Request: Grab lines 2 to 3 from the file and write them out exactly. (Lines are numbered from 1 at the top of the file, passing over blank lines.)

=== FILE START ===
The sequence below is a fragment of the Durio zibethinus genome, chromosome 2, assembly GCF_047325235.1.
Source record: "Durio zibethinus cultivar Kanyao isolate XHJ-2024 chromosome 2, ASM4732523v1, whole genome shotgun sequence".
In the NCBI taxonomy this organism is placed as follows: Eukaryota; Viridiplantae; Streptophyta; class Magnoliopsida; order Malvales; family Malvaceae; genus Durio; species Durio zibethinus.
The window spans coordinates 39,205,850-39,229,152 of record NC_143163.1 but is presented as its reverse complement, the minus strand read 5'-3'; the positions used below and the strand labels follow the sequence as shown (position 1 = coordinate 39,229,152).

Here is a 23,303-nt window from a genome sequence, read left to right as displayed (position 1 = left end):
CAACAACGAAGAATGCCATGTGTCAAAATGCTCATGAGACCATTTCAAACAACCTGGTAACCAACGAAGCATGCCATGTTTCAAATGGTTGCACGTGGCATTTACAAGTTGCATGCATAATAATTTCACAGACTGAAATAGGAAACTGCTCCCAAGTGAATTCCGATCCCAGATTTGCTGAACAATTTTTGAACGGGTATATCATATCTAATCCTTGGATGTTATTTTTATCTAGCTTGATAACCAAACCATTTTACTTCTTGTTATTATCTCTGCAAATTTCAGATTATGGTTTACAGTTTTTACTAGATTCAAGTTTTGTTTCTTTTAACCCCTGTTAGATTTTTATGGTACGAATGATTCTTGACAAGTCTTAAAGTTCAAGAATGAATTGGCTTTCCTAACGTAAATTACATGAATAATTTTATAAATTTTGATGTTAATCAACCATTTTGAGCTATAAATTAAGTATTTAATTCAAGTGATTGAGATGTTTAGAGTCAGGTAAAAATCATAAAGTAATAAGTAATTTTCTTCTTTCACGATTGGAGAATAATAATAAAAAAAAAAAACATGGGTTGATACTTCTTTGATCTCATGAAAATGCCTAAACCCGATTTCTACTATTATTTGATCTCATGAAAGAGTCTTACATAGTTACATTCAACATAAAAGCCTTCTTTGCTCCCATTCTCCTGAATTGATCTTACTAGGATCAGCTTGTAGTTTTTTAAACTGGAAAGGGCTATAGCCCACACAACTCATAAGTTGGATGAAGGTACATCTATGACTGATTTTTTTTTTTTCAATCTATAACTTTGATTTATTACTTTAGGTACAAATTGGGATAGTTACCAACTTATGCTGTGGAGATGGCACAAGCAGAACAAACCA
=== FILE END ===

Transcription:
Source record: "Durio zibethinus cultivar Kanyao isolate XHJ-2024 chromosome 2, ASM4732523v1, whole genome shotgun sequence".
In the NCBI taxonomy this organism is placed as follows: Eukaryota; Viridiplantae; Streptophyta; class Magnoliopsida; order Malvales; family Malvaceae; genus Durio; species Durio zibethinus.